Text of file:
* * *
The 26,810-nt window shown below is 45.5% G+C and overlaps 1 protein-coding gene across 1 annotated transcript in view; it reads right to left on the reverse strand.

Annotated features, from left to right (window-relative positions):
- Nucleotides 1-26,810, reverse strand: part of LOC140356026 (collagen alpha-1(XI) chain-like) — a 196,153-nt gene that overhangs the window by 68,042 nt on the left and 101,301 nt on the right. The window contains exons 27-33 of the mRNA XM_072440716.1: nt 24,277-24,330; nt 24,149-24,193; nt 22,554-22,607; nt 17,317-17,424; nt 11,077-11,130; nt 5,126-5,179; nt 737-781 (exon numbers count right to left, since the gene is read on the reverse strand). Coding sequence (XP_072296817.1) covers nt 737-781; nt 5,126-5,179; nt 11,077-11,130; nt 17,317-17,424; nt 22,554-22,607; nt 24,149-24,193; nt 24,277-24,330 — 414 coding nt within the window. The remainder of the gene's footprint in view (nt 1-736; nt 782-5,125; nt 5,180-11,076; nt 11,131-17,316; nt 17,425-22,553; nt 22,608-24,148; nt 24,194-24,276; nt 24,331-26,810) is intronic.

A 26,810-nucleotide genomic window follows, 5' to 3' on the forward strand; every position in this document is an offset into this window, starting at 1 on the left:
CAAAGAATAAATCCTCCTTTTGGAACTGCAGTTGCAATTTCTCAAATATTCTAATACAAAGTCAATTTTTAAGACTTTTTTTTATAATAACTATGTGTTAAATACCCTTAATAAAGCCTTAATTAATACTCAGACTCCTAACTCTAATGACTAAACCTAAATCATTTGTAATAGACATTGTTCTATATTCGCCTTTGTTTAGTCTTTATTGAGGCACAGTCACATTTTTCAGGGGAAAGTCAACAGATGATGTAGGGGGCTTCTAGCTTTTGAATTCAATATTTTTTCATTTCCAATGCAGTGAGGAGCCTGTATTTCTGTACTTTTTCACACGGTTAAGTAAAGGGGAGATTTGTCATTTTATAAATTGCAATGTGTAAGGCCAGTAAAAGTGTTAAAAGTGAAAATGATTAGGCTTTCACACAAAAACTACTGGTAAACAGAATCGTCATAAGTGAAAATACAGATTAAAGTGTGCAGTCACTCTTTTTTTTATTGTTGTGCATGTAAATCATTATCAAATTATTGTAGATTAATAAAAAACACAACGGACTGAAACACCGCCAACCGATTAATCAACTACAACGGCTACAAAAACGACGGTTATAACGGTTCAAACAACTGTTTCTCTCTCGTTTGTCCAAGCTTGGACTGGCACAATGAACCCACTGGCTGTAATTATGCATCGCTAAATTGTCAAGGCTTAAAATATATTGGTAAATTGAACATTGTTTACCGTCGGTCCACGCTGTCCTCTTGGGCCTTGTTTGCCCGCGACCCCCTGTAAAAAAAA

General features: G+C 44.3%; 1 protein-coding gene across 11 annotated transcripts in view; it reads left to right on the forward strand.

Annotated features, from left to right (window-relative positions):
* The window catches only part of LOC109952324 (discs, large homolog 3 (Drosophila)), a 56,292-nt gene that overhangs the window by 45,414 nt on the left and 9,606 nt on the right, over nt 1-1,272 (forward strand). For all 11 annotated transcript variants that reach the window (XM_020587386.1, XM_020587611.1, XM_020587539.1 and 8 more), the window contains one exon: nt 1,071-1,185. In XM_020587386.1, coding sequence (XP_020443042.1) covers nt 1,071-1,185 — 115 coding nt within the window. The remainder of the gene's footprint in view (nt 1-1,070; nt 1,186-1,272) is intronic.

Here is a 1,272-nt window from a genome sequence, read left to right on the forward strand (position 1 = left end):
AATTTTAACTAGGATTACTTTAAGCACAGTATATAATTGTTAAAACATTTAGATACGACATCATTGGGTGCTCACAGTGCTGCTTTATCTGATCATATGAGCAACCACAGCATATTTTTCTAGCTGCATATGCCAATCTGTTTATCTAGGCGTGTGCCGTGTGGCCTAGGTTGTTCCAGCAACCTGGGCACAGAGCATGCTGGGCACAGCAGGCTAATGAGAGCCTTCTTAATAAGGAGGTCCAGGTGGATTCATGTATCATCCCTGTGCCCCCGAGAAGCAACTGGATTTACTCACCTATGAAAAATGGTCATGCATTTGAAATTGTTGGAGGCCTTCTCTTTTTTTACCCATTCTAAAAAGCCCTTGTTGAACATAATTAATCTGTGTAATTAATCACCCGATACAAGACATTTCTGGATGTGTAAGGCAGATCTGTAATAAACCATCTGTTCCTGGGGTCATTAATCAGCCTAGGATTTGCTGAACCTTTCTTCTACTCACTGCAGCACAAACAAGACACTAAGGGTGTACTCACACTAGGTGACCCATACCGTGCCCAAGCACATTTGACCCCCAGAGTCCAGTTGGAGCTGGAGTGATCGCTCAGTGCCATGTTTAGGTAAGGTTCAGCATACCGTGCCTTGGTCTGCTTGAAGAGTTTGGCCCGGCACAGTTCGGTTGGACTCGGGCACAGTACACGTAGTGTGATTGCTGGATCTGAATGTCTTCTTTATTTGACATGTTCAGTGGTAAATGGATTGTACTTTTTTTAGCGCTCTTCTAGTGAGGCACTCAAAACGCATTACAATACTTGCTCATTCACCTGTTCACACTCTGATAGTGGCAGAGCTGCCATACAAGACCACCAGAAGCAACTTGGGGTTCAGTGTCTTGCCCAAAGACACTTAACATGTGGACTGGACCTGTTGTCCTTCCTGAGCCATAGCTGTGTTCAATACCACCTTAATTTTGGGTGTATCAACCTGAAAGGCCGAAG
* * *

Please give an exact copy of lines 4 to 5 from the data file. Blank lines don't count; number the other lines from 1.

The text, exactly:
A 26,810-nucleotide genomic window follows, 5' to 3' on the forward strand; every position in this document is an offset into this window, starting at 1 on the left:
CAAAGAATAAATCCTCCTTTTGGAACTGCAGTTGCAATTTCTCAAATATTCTAATACAAAGTCAATTTTTAAGACTTTTTTTTATAATAACTATGTGTTAAATACCCTTAATAAAGCCTTAATTAATACTCAGACTCCTAACTCTAATGACTAAACCTAAATCATTTGTAATAGACATTGTTCTATATTCGCCTTTGTTTAGTCTTTATTGAGGCACAGTCACATTTTTCAGGGGAAAGTCAACAGATGATGTAGGGGGCTTCTAGCTTTTGAATTCAATATTTTTTCATTTCCAATGCAGTGAGGAGCCTGTATTTCTGTACTTTTTCACACGGTTAAGTAAAGGGGAGATTTGTCATTTTATAAATTGCAATGTGTAAGGCCAGTAAAAGTGTTAAAAGTGAAAATGATTAGGCTTTCACACAAAAACTACTGGTAAACAGAATCGTCATAAGTGAAAATACAGATTAAAGTGTGCAGTCACTCTTTTTTTTATTGTTGTGCATGTAAATCATTATCAAATTATTGTAGATTAATAAAAAACACAACGGACTGAAACACCGCCAACCGATTAATCAACTACAACGGCTACAAAAACGACGGTTATAACGGTTCAAACAACTGTTTCTCTCTCGTTTGTCCAAGCTTGGACTGGCACAATGAACCCACTGGCTGTAATTATGCATCGCTAAATTGTCAAGGCTTAAAATATATTGGTAAATTGAACATTGTTTACCGTCGGTCCACGCTGTCCTCTTGGGCCTTGTTTGCCCGCGACCCCCTGTAAAAAAAA